Ice, Hold the Dairy
In the heat of my blathering about ice cream yesterday, I had a small meltdown (I know, another food pun), realizing that I've left a bunch of folks out in the cold -those who are lactose intolerant or vegan.
Ice is nice, but what if you can't do the dairy or eggs?
I could take you on a trip to a little neighborhood in Philadelphia called Manayunk (pronounced MANNY-YUNK), where ice cream is for sissies and tough guys slurp on "wooder ice" (that's Philadelphia-speak for "water ice.") Now, if you're from Philly, don't get all in my craw about South Philly and Overbrook -I KNOW great wooder ice is all over town -- Manayunk, about five minutes from home, is where the O'Donnel's got their fix on the hottest summer nights.
If a trip to Philly is out of the equation, you can make your very own wooder ice at home, without any fancy contraptions. A more elegant word for this low-cal, cholesterol free alternative is "granita." Ah, yes, it certainly rolls off the tongue nicely.
All you really need to get granita-going is a square pan and a fork. Seriously.
First thing you'll do is make a simple syrup, a solution of water and sugar that you cook on the stove (details here) and allow to completely cool. Next thing is deciding on your flavor. Lemon for palate cleansing? Coffee, like the Italians in IT-LEE do? Mango, watermelon, grapefruit? The possibilities are endless.
You'll combine the simple syrup with your flavors and pour into a frozen square pan, cover and put into the freezer. Every hour, you check on things and stir things around with a fork to pester those ice crystals. In a few hours, dessert is slushy and slurp-ready.
As an added bonus, here's another flavor variation, using lime and mint, from a recipe that ran in the Food Section in 2003, from contributor Elinor Klivans.
Lime Mint Granita
3 cups water
1 cup sugar
1/4 cup packed coarsely chopped fresh mint leaves, plus whole mint leaves for (optional) garnish
2 teaspoons lime zest
1/2 cup freshly squeezed lime juice (about 3 to 4 large limes)
Have ready a 13-by-9-by-2-inch or similar size nonreactive metal pan.
In a medium saucepan over medium-low heat, heat the water and sugar, stirring occasionally, until the sugar dissolves. Increase the heat to medium-high and bring the mixture to a boil.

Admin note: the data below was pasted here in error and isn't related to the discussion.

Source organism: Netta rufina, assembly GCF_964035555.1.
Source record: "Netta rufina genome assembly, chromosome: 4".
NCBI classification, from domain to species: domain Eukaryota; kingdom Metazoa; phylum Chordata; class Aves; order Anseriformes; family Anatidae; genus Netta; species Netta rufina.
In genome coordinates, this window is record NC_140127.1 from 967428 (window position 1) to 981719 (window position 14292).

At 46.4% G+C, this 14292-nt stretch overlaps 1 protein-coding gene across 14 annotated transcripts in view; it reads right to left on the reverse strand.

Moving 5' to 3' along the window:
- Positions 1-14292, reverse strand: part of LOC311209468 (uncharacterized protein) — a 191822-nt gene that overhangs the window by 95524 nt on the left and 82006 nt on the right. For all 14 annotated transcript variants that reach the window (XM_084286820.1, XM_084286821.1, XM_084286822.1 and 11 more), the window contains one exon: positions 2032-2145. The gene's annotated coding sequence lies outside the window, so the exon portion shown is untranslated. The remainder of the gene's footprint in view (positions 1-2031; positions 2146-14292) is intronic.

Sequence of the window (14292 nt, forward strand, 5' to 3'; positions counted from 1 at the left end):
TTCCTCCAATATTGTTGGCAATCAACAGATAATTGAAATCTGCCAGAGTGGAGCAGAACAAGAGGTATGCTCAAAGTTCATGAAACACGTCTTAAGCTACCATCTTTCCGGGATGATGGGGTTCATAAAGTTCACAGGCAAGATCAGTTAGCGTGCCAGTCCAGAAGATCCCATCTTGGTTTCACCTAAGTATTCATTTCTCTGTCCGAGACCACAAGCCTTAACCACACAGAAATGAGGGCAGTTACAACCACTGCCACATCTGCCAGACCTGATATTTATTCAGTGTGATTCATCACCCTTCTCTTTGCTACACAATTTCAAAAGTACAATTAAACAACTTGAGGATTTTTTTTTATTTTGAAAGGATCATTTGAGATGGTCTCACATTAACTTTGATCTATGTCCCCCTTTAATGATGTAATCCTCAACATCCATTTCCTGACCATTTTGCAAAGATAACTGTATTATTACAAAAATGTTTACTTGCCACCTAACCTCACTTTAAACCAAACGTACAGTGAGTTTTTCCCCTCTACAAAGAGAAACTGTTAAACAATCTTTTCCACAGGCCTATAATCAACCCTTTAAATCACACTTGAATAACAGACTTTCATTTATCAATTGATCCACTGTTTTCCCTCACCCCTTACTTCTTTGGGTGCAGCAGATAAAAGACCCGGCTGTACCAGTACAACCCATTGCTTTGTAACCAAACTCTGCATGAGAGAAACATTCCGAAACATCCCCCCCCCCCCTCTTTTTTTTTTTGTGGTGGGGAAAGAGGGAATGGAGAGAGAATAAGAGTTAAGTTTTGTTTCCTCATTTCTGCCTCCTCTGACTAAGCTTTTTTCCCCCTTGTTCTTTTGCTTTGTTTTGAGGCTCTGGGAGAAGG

Remove from the heat, add the mint and set aside to cool at room temperature for 30 minutes.
Transfer the mixture to a bowl and refrigerate for at least 2 hours and up to overnight. (The longer the mint is steeped in the syrup, the more intense the mint flavor.)
Strain the liquid into a medium bowl, pressing on the mint leaves to extract as much liquid as possible. Discard the mint leaves. Add the lime zest and juice to the liquid and stir to combine. Pour the mixture into the pan and freeze for 30 minutes.
Using a fork, scrape the frozen crystals that have formed around the edge of the pan toward the center of the pan. Return the pan to the freezer and
repeat the stirring process every 30 minutes until no liquid remains, 2 to 2 1/2 hours total. After the third stirring, the mixture should have a slushy texture.
To serve, remove the granita from the freezer, scrape it to break it into small shards and spoon it into individual dishes. If desired, garnish with whole mint leaves.
(May cover the pan tightly and freeze for up to 1 week.
It may be necessary to remove the pan from the freezer a few minutes prior to serving to facilitate scraping.)
Per serving: 130 calories, trace protein, 34 gm carbohydrates, trace fat, 0 mg cholesterol, trace saturated fat, 1 mg sodium, trace dietary fiber
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